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A Focus on Community Engagement

between power and population. The cases are presented chronologically in order to align with the history of the West Africa epidemic. In the first case, Sylvain Landry B. Faye details a case from Kolobengou, Guinea, in which Ministry of Health efforts to mobilise traditional and political elites clashed with locally legitimate youth and local leaders over the distribution of Ebola-relief goods. In the second case, from Liberia, Almudena Mari Saez narrates negotiations between community

Journal of Humanitarian Affairs

. Eurocentrism has taught us to see the potential end of an era in every relative change in Western power. Thinking about the role of humanitarianism today requires that we don’t reproduce or unwittingly celebrate Western-led order by mourning the end of a history that never actually existed. Given past and present non-Western experiences of liberal order, we might ask: what’s there to mourn? My personal experiences of research and knowledge production regarding humanitarianism have reinforced in me an anti-colonial ethos – an intellectual opposition to

Journal of Humanitarian Affairs

translators and interpreters ( O’Mathúna, forthcoming ). For example, children of migrants adapt more quickly to local languages and cultures and may be asked to translate in health, legal, and administrative contexts. Such mediation raises ethical questions as it could expose children to difficult discussions, depending on their developmental age, and could compromise the normal relationships and power dynamics within the family or community ( Antonini, 2015 ). Values of

Journal of Humanitarian Affairs
Open Access (free)
Governing Precarity through Adaptive Design

Introduction Drawing its energy from the wave of New Left and counter-cultural radicalism of the 1960s ( Boltanski and Chiapello, 2005 ), an NGO-led direct humanitarian action pushed onto the international stage during the 1970s. The radicalism of this new anti-establishment sans frontières humanitarianism lay in its political challenge to the conventions of Cold War sovereignty. By being there on the ground it sought to hold sovereign power to account, witnessing its excesses while professing a face-to-face humanitarian solidarity with its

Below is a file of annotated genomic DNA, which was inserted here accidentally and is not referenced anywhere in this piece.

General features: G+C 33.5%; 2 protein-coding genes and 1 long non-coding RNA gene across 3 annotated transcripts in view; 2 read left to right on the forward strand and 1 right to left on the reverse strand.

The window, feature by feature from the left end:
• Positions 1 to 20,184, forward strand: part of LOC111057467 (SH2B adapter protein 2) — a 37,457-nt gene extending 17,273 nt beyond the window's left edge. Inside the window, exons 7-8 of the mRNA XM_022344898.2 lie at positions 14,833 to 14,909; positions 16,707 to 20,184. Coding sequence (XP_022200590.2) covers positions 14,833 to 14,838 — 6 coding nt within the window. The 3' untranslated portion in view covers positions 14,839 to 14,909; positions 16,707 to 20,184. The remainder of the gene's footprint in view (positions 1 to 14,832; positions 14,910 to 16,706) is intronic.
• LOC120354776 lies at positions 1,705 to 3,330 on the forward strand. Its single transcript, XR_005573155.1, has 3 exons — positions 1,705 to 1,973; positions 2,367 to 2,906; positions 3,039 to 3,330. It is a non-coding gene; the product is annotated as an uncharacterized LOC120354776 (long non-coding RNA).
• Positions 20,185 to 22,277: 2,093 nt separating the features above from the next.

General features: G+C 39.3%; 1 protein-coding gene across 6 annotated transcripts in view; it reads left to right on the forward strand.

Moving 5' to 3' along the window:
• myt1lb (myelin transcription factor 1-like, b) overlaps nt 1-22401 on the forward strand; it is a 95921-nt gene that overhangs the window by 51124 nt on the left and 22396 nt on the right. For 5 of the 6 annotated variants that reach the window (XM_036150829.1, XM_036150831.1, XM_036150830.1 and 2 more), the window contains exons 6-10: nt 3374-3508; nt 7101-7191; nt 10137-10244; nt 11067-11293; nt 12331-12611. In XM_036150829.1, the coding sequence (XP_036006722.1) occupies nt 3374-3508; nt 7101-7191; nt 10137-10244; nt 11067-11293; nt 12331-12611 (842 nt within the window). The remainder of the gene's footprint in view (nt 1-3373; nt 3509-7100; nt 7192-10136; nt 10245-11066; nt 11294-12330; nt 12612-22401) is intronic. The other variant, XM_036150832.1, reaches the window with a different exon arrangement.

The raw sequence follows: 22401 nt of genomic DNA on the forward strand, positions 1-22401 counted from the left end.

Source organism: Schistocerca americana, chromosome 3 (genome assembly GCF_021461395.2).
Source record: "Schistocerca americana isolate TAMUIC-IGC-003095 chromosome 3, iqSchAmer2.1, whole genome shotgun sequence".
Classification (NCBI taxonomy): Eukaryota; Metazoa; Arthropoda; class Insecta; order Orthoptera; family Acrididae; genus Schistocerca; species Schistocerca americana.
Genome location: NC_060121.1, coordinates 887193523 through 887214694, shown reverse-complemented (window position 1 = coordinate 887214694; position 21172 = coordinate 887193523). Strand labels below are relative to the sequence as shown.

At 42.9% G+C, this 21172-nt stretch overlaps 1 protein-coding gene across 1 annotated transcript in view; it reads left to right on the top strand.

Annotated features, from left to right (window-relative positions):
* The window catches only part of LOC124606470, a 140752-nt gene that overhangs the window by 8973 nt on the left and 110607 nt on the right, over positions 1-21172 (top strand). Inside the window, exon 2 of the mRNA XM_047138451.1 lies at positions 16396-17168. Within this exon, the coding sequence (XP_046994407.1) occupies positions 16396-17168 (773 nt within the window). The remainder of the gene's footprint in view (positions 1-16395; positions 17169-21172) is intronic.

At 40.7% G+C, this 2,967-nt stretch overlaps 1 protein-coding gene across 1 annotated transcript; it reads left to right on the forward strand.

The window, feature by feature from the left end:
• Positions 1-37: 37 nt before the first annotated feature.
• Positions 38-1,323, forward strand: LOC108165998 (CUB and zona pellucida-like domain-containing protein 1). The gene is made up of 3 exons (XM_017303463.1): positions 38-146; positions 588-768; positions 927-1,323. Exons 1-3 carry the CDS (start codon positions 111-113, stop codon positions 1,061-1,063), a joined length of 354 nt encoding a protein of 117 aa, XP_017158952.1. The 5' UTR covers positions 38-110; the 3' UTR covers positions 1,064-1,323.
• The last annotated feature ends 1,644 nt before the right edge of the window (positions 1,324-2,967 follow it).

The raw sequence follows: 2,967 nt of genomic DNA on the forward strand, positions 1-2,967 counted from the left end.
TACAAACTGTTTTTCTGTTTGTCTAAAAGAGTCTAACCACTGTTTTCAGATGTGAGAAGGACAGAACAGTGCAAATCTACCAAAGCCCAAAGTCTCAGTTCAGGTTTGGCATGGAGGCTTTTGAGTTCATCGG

Journal of Humanitarian Affairs
Open Access (free)
Humanitarianism in a Post-Liberal World Order

important in a world whose rules they did not write, allege that human rights and humanitarianism represent the soft-power version of Western modernity, another vector for the transmission of liberal-capitalist values and interests that threatens their hold on national power and resources. China, with its muscular conception of sovereignty and its no-questions-asked relationship with other authoritarian states, leads the way. These non-Western states can hardly be blamed for their scepticism given the degree to which humanitarians often attend crises

Journal of Humanitarian Affairs
A Model for Historical Reflection in the Humanitarian Sector

Humanitarian Action’ project (2011–15), Médecins sans Frontières’ Speaking Out initiative ( Médecins sans Frontières, n.d. ), its recently released associative history ( Médecins sans Frontières, 2018 ) and the 2015 conference on the fundamental principles in ‘a critical historical perspective’, hosted by the International Committee of the Red Cross. Projects like these were vital in opening questions about institutional (and sectoral) memory and communities of practice

Journal of Humanitarian Affairs
Editors’ Introduction

more broadly ( Heerten, 2017 ). In addition, seemingly altruistic technological interventions in humanitarian contexts often go alongside the expansion of state or military power and new mechanisms of surveillance and control ( Jacobsen, 2015 ). More generally, as long as major technological innovations are largely driven or developed by the Global North, they are bound to perpetuate existing global inequalities, as evident, for example, in the field of digital humanitarianism ( Roth and Luczak

Journal of Humanitarian Affairs
Rethinking Digital Divides by Linda Leung

articulately discusses how refugees resort to information technology to manage their current circumstances and connect back to where they come from. She contrasts the dissimilar backgrounds of the netizens and the asylum seekers: the former rely on the internet to participate actively in online communities; the latter use the internet to access information that allows them to manage their lives and communicate with their loved ones and other individuals with whom they share the experience of being displaced

Journal of Humanitarian Affairs

complete fiction either. An accurate portrait is drawn in Humanitarian Negotiations Revealed , a book published by MSF-CRASH some years ago. Its authors argued that relief groups could be thought of as ‘unreliable friends’, constantly bargaining with donors (not to mention governments and insurgent groups in the countries in which they do their work). An important problem relief agencies face today, which is almost certain to grow worse in the coming decade, is that their success in negotiations can be in vain if donors don’t have the power to make

Journal of Humanitarian Affairs

the hostages with greater commercial and political value, mobilisation campaigns may serve to protect their lives and pressure those with the power to facilitate their release. British journalists have noted that the lack of information and public advocacy on behalf of aid workers David Haines and Allan Henning, who were abducted in Syria by the Islamic State (IS) in 2014, did not prevent their execution. On the contrary, the silence of their

Journal of Humanitarian Affairs